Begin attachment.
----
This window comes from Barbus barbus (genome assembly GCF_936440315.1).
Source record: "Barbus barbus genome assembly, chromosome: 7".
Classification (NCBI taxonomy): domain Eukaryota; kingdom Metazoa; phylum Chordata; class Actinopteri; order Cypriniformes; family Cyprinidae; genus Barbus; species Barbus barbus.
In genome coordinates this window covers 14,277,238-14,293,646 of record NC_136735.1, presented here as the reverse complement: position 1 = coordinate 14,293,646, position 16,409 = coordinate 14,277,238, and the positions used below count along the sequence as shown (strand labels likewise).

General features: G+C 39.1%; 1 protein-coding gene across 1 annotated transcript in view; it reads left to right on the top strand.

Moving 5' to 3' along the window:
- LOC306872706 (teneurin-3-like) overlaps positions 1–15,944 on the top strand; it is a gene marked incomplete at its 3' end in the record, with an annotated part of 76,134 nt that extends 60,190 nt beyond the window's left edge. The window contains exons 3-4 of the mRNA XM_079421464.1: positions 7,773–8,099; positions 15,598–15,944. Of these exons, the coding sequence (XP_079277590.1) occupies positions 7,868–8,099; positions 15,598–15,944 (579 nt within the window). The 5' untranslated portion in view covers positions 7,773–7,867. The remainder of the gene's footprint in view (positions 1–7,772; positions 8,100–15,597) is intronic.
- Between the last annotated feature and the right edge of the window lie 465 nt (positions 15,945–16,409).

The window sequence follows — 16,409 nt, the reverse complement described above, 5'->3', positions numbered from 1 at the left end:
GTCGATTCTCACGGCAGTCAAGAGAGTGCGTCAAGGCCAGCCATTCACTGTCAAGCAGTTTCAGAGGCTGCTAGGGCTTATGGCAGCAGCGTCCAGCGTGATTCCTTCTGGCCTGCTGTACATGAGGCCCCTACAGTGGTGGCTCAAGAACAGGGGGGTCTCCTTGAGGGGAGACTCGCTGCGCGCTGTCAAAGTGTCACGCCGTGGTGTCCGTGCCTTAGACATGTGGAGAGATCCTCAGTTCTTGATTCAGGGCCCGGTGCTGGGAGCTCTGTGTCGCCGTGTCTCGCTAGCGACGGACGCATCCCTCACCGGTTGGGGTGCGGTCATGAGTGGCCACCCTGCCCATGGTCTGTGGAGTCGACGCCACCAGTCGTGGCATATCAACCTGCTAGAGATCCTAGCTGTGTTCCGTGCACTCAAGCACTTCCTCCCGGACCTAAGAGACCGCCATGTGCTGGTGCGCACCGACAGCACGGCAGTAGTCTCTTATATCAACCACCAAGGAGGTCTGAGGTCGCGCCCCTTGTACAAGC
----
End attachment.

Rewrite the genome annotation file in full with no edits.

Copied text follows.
This window comes from Barbus barbus (genome assembly GCF_936440315.1).
Source record: "Barbus barbus genome assembly, chromosome: 7".
Classification (NCBI taxonomy): domain Eukaryota; kingdom Metazoa; phylum Chordata; class Actinopteri; order Cypriniformes; family Cyprinidae; genus Barbus; species Barbus barbus.
In genome coordinates this window covers 14,277,238-14,293,646 of record NC_136735.1, presented here as the reverse complement: position 1 = coordinate 14,293,646, position 16,409 = coordinate 14,277,238, and the positions used below count along the sequence as shown (strand labels likewise).

General features: G+C 39.1%; 1 protein-coding gene across 1 annotated transcript in view; it reads left to right on the top strand.

Moving 5' to 3' along the window:
- LOC306872706 (teneurin-3-like) overlaps positions 1–15,944 on the top strand; it is a gene marked incomplete at its 3' end in the record, with an annotated part of 76,134 nt that extends 60,190 nt beyond the window's left edge. The window contains exons 3-4 of the mRNA XM_079421464.1: positions 7,773–8,099; positions 15,598–15,944. Of these exons, the coding sequence (XP_079277590.1) occupies positions 7,868–8,099; positions 15,598–15,944 (579 nt within the window). The 5' untranslated portion in view covers positions 7,773–7,867. The remainder of the gene's footprint in view (positions 1–7,772; positions 8,100–15,597) is intronic.
- Between the last annotated feature and the right edge of the window lie 465 nt (positions 15,945–16,409).

The window sequence follows — 16,409 nt, the reverse complement described above, 5'->3', positions numbered from 1 at the left end:
GTCGATTCTCACGGCAGTCAAGAGAGTGCGTCAAGGCCAGCCATTCACTGTCAAGCAGTTTCAGAGGCTGCTAGGGCTTATGGCAGCAGCGTCCAGCGTGATTCCTTCTGGCCTGCTGTACATGAGGCCCCTACAGTGGTGGCTCAAGAACAGGGGGGTCTCCTTGAGGGGAGACTCGCTGCGCGCTGTCAAAGTGTCACGCCGTGGTGTCCGTGCCTTAGACATGTGGAGAGATCCTCAGTTCTTGATTCAGGGCCCGGTGCTGGGAGCTCTGTGTCGCCGTGTCTCGCTAGCGACGGACGCATCCCTCACCGGTTGGGGTGCGGTCATGAGTGGCCACCCTGCCCATGGTCTGTGGAGTCGACGCCACCAGTCGTGGCATATCAACCTGCTAGAGATCCTAGCTGTGTTCCGTGCACTCAAGCACTTCCTCCCGGACCTAAGAGACCGCCATGTGCTGGTGCGCACCGACAGCACGGCAGTAGTCTCTTATATCAACCACCAAGGAGGTCTGAGGTCGCGCCCCTTGTACAAGC